What does Anna Quindlen see when she points her periscope on the horizon of the next 30 years? æA growing willingness to do the work required to make things better. She is astonishingly optimistic, even as she accounts for how we got"stuck" during the last 30. Her enthusiasm comes from two sources -- she sees people already shaping viable communities, from book clubs to neighborhood groups. And she exalts in today's kids, with all their challenges, whom she sees as better than she was at their age -- more tolerant, more interesting and less hide-bound.

That's not to say we can be complacent. Quindlen still gets angry about things she thinks should anger us all -- stereotyping, bigotry, racism, intolerance of gay men and lesbians, wasting the talents of anyone. And talk, she reminds us, is not action.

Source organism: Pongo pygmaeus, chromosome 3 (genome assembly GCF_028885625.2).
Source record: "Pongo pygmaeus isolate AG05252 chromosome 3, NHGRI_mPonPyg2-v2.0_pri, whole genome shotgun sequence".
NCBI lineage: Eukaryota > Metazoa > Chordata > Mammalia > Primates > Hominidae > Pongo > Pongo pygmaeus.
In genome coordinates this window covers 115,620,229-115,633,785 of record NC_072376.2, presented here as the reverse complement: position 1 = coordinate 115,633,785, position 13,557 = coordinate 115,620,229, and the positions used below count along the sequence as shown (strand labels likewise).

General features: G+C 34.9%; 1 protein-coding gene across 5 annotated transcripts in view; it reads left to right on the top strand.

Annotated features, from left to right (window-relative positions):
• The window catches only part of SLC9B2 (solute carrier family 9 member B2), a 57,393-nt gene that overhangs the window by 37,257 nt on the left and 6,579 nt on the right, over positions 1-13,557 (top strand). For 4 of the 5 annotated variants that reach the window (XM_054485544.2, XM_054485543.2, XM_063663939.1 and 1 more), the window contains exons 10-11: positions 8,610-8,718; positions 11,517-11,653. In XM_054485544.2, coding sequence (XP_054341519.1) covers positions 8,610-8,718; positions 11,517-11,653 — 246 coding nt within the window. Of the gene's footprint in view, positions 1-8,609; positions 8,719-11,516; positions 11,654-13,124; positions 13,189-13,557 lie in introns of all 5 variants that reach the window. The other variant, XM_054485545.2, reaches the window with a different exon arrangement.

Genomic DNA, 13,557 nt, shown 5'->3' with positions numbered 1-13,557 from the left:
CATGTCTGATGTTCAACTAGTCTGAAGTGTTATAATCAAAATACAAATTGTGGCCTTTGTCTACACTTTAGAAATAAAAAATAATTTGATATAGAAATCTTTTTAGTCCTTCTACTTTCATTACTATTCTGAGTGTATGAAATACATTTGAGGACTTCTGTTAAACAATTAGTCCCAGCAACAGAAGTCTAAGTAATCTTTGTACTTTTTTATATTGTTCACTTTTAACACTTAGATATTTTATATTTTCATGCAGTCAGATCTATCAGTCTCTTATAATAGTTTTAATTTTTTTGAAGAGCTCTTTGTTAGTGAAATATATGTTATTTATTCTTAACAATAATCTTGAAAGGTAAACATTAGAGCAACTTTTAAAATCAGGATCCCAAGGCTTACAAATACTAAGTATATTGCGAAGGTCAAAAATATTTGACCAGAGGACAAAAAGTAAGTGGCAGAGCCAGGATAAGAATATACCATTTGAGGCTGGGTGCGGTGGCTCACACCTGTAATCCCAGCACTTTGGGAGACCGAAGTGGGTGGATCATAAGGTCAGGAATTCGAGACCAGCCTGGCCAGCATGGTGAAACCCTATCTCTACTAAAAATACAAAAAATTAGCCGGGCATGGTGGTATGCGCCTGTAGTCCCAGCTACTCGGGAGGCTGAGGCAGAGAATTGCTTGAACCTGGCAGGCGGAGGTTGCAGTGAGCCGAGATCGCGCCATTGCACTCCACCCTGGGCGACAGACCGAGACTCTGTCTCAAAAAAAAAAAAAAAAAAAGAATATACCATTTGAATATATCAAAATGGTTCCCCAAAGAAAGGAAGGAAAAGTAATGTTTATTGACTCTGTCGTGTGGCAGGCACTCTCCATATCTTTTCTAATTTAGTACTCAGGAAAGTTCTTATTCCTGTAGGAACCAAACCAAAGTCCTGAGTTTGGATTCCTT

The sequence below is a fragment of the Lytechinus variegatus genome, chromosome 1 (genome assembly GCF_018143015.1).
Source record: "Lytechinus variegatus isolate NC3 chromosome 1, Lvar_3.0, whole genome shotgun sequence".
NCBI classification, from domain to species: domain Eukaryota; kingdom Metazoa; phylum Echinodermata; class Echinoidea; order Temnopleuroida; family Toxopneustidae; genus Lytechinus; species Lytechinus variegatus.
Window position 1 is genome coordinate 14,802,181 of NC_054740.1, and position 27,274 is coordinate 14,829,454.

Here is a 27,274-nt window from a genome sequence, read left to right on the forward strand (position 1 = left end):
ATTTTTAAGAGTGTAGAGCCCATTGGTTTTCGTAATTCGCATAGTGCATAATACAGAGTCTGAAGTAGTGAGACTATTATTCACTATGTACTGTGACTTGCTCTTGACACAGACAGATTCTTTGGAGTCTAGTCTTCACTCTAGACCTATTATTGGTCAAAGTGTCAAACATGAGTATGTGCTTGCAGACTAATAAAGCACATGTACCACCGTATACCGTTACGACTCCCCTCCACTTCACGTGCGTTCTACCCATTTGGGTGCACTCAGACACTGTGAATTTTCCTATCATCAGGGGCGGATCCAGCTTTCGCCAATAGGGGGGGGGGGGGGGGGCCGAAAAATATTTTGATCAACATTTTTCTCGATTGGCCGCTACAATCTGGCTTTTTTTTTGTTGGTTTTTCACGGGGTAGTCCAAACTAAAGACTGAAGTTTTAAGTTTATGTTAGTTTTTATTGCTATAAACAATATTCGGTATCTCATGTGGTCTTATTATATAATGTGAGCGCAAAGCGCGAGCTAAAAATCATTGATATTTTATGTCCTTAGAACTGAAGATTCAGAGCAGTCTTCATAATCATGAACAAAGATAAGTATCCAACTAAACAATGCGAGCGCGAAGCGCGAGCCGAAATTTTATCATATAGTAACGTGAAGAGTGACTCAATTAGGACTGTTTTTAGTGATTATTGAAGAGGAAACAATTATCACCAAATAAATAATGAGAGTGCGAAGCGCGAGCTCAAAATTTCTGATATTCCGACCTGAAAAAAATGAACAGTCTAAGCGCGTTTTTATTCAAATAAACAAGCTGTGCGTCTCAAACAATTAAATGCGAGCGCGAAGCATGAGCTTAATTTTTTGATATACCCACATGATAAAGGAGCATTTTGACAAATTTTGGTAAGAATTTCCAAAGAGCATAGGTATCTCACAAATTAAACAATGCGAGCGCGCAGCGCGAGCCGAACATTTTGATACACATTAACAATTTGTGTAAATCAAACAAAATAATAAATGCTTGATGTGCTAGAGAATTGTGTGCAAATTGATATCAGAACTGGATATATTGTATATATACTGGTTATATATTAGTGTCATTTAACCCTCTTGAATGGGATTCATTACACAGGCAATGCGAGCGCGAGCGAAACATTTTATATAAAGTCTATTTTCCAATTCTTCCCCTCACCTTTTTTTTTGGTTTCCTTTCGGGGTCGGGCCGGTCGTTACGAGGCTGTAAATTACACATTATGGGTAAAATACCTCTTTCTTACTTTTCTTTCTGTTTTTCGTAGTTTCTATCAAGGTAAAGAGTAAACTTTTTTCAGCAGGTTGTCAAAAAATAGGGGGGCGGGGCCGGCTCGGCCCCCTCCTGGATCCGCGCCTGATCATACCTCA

Anna Quindlen's character-driven novels and provocative columns call us to do something about today's challenges, to take the masks off issues so we can look our fellow travelers in the eye, learn to be human from the people who are ministering to kids in trouble, feeding the hungry, planting community gardens. Her feminist fairy tale -- written with the advise and consent of her own children -- tells us how it's done. "Who saved thee, Princess?" the heroine is asked by those who expect to learn the name of her knight in shining armor."I saved myself."

Anna Quindlen